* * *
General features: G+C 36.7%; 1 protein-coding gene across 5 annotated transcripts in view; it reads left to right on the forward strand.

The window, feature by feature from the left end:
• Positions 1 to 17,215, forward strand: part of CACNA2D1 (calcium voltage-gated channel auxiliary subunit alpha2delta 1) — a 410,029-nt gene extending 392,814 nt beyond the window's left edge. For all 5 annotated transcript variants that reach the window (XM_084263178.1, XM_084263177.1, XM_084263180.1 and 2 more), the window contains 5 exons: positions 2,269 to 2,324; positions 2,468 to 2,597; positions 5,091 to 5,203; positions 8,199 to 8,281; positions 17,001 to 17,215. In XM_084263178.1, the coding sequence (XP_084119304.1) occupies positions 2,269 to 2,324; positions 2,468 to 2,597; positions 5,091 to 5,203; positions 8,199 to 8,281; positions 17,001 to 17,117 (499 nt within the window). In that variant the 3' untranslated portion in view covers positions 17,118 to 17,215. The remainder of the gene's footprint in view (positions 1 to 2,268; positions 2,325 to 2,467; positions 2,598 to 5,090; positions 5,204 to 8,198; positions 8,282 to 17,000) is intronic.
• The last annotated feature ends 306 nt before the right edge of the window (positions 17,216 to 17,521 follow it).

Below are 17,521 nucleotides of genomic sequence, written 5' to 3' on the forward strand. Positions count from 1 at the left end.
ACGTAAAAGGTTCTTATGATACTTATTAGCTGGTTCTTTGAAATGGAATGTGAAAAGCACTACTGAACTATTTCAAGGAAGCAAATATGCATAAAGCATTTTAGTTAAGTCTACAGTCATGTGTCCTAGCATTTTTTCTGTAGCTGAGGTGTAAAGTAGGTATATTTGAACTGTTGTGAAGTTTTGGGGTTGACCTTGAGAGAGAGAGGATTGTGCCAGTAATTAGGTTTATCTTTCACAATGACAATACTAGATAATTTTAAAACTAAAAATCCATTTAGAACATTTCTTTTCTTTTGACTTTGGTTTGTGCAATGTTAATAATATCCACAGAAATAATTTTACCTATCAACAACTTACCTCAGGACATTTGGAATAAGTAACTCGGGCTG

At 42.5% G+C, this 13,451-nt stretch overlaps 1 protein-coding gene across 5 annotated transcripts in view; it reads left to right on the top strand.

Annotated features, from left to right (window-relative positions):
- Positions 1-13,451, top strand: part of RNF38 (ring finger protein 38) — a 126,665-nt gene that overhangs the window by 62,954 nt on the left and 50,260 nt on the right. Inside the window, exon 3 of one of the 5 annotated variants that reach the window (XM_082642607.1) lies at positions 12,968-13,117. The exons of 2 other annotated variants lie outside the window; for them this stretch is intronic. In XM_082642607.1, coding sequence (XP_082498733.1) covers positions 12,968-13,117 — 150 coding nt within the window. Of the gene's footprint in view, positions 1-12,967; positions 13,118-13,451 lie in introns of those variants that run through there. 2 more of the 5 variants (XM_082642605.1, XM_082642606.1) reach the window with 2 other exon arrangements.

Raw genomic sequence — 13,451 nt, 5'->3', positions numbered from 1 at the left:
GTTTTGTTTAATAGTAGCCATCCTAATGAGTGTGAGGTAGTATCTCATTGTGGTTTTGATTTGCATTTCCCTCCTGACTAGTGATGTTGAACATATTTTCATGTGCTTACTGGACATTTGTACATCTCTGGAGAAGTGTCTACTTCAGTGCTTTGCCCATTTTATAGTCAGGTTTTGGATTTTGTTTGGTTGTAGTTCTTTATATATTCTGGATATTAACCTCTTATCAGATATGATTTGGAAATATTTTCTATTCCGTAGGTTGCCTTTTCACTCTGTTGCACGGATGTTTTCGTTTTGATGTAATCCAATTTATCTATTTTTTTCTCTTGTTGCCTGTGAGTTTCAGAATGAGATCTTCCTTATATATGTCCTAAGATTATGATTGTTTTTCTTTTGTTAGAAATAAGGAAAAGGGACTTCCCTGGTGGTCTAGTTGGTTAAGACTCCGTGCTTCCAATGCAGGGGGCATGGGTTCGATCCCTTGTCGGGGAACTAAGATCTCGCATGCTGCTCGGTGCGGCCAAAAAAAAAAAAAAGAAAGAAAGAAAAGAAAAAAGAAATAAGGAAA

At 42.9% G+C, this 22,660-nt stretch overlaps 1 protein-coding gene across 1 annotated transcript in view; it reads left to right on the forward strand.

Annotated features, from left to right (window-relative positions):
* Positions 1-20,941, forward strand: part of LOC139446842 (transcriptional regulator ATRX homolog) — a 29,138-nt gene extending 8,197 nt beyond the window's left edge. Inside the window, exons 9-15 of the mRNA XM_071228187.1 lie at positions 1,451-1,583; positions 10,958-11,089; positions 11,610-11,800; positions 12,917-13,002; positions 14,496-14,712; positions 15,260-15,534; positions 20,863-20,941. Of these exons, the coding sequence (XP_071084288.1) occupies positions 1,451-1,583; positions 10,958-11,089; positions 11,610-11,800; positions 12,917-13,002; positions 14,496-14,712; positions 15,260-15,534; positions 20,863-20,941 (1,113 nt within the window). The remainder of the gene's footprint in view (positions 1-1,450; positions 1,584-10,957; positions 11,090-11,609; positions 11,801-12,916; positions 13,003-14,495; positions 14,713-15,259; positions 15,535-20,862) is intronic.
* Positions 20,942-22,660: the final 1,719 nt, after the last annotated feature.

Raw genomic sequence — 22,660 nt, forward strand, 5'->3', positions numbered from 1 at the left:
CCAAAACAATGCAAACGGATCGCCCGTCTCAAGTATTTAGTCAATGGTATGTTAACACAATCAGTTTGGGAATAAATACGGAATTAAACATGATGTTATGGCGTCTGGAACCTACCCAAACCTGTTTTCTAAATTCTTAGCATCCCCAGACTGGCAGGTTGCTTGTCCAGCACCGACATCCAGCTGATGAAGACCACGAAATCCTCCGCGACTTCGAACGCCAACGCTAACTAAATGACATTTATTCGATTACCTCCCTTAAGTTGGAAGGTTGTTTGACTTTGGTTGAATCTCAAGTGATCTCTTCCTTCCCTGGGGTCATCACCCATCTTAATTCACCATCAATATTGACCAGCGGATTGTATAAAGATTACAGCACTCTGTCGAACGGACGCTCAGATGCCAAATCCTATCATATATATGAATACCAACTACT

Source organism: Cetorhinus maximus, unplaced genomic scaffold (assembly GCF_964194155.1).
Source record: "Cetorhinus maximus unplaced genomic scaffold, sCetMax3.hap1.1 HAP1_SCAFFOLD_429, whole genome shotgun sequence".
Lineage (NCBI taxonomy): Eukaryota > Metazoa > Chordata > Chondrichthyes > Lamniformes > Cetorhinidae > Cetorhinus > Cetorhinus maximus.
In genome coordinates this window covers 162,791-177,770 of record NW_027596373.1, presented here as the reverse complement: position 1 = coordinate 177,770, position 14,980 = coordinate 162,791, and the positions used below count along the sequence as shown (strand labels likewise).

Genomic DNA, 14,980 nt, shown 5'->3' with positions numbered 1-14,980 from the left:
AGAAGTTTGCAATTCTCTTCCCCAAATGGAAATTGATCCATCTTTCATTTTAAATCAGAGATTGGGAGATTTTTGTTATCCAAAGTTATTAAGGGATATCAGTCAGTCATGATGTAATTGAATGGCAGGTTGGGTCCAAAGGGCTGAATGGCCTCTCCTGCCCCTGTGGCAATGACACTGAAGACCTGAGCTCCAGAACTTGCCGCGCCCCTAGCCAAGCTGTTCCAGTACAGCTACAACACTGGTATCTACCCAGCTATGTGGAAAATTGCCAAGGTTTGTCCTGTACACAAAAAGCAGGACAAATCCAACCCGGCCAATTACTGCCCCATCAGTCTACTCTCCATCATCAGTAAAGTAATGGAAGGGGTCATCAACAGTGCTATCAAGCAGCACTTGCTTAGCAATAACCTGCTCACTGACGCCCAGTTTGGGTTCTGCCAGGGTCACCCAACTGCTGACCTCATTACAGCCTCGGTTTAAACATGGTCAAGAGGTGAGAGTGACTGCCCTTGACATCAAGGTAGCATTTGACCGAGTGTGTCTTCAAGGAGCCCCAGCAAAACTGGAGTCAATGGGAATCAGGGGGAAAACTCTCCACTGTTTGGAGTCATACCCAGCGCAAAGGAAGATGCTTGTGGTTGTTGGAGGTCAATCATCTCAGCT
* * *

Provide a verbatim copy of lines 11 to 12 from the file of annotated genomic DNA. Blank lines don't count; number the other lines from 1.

GTTTTGTTTAATAGTAGCCATCCTAATGAGTGTGAGGTAGTATCTCATTGTGGTTTTGATTTGCATTTCCCTCCTGACTAGTGATGTTGAACATATTTTCATGTGCTTACTGGACATTTGTACATCTCTGGAGAAGTGTCTACTTCAGTGCTTTGCCCATTTTATAGTCAGGTTTTGGATTTTGTTTGGTTGTAGTTCTTTATATATTCTGGATATTAACCTCTTATCAGATATGATTTGGAAATATTTTCTATTCCGTAGGTTGCCTTTTCACTCTGTTGCACGGATGTTTTCGTTTTGATGTAATCCAATTTATCTATTTTTTTCTCTTGTTGCCTGTGAGTTTCAGAATGAGATCTTCCTTATATATGTCCTAAGATTATGATTGTTTTTCTTTTGTTAGAAATAAGGAAAAGGGACTTCCCTGGTGGTCTAGTTGGTTAAGACTCCGTGCTTCCAATGCAGGGGGCATGGGTTCGATCCCTTGTCGGGGAACTAAGATCTCGCATGCTGCTCGGTGCGGCCAAAAAAAAAAAAAAGAAAGAAAGAAAAGAAAAAAGAAATAAGGAAA

At 42.9% G+C, this 22,660-nt stretch overlaps 1 protein-coding gene across 1 annotated transcript in view; it reads left to right on the forward strand.